When Andrea McArdle sings “If He Walked Into My Life,” Jerry Herman’s ardent reflection from “Mame,” it appears as if an imaginary proscenium arch surrounds the singer on the tiny stage of the intimate Metropolitan Room. It is a fervent musical statement, and the vivacious redhead turns it into a theatrical anthem of the first order.
McArdle, of course, made her mark as the original “Annie” at age 13 and lost winning the Tony to her co-star Dorothy Loudon, who appeared as Miss Hannigan, the tipsy keeper of an orphanage. “Loudon was a comic genius who didn’t like kids,” noted McArdle, “but she liked me!” Now at 45 (and the mother of an 8-year-old), McArdle reprised “N.Y.C.” and “Tomorrow” from the Charles Strouse-Martin Charnin 1976 musical.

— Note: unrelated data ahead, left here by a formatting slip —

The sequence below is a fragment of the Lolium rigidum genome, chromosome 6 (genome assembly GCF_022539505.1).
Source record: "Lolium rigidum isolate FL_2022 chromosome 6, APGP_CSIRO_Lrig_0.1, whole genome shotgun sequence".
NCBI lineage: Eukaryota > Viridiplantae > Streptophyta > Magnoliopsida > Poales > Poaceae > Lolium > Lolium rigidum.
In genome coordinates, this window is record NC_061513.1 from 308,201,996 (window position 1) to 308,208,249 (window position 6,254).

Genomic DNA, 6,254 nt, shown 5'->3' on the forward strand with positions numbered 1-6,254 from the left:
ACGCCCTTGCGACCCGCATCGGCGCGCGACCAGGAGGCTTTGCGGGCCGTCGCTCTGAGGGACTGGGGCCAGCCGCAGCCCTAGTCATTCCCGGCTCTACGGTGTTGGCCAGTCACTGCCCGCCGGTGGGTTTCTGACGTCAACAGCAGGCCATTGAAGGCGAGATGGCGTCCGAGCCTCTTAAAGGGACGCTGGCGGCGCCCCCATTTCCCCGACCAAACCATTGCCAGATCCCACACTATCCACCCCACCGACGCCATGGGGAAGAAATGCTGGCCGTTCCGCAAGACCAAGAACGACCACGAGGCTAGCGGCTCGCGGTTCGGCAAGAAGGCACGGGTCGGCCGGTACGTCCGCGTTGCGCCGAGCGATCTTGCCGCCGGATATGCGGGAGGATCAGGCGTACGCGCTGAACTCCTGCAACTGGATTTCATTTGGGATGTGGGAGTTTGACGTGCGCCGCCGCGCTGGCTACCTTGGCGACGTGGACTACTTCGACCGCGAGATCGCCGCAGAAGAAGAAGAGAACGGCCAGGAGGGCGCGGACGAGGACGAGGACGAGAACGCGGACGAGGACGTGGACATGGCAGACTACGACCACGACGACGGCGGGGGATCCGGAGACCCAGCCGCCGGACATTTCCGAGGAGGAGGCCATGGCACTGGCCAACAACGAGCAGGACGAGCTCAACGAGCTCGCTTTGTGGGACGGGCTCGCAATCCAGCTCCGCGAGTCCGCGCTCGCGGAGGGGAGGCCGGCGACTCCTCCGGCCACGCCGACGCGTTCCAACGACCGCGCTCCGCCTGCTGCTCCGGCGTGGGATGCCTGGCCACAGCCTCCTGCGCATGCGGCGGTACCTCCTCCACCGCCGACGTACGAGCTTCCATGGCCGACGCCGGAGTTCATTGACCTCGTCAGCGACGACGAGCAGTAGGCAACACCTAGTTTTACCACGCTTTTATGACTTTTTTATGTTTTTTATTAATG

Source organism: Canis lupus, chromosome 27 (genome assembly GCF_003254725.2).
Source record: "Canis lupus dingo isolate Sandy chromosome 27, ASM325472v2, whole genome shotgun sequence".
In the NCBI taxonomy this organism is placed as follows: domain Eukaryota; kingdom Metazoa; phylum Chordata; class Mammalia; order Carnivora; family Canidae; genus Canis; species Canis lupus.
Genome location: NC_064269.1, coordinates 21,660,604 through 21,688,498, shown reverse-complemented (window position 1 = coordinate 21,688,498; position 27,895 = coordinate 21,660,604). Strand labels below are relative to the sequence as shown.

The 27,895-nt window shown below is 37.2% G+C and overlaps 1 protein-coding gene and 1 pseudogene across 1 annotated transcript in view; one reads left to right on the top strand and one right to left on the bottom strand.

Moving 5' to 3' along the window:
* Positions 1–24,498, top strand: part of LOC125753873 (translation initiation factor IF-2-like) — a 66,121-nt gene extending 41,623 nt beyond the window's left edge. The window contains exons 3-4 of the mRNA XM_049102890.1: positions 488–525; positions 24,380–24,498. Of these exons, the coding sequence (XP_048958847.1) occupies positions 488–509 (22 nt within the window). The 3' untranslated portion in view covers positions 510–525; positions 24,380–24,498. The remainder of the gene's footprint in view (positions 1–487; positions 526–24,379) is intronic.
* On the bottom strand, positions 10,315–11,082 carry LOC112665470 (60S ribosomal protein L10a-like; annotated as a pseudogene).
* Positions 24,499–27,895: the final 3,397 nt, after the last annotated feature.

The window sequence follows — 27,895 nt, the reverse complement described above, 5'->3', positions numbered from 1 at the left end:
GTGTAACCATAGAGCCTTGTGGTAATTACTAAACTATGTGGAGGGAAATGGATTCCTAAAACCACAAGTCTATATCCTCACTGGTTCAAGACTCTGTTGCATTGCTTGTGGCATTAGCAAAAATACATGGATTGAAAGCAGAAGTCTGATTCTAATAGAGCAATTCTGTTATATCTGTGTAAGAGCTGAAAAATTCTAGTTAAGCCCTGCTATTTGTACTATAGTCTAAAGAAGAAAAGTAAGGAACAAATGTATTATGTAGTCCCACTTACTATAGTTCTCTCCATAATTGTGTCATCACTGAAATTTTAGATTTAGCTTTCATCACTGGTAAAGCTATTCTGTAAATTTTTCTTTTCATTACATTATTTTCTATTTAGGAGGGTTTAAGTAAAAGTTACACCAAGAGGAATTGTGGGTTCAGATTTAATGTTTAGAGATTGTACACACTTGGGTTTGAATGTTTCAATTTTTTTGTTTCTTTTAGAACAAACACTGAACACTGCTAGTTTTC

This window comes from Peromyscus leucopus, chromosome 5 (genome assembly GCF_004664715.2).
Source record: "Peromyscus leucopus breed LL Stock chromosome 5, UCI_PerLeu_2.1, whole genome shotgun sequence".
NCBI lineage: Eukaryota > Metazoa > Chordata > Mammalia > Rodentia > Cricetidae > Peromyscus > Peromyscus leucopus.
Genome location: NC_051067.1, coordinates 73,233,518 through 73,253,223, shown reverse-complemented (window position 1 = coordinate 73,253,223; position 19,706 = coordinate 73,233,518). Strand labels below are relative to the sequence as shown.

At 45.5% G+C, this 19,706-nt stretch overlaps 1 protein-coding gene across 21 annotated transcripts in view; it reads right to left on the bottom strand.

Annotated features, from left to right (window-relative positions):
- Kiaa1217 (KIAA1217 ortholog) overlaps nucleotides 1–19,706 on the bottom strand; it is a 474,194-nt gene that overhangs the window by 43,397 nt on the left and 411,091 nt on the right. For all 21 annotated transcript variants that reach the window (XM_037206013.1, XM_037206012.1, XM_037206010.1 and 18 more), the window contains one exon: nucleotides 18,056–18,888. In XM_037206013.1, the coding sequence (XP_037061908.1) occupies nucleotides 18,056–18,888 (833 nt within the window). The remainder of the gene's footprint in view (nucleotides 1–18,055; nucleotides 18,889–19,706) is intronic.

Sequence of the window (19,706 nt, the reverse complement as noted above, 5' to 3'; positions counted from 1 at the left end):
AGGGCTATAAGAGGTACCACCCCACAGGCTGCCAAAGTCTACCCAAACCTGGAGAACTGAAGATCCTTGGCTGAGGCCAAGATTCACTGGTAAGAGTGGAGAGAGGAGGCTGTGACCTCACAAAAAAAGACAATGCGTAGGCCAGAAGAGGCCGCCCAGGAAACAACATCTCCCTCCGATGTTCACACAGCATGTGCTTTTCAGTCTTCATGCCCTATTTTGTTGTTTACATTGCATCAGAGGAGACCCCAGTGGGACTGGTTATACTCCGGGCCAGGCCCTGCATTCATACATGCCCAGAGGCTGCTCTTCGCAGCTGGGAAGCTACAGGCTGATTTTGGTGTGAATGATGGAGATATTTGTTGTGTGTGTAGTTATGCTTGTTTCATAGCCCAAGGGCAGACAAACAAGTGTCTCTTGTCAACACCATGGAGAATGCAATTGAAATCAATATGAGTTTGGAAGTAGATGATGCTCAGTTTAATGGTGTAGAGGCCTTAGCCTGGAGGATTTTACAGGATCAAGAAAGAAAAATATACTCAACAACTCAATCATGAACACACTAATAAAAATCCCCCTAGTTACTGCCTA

“Tomorrow” still resonated with a sunny and soaring thrust, the McArdle pipes having blossomed from those of waif to woman with glossy resilience. There is an abundance of heart and humor in her hour. Auditioning for the dream role of Mama Rose in “Gypsy,” she sings a skillfully executed “Some People” with all the required flourish and zest.
A generous serving of Sondheim includes a tongue-twisting “Everybody Says Don’t” and a sultry “You Could Drive a Person Crazy.” “Over the Rainbow” serves as a plaintive benedictory and an emotionally valid statement for young and old.
Pianist and musical director Seth Rodetsky lends bold and flavorful support. Act would benefit, however, if his often intrusive and rushed spoken commentary were restrained.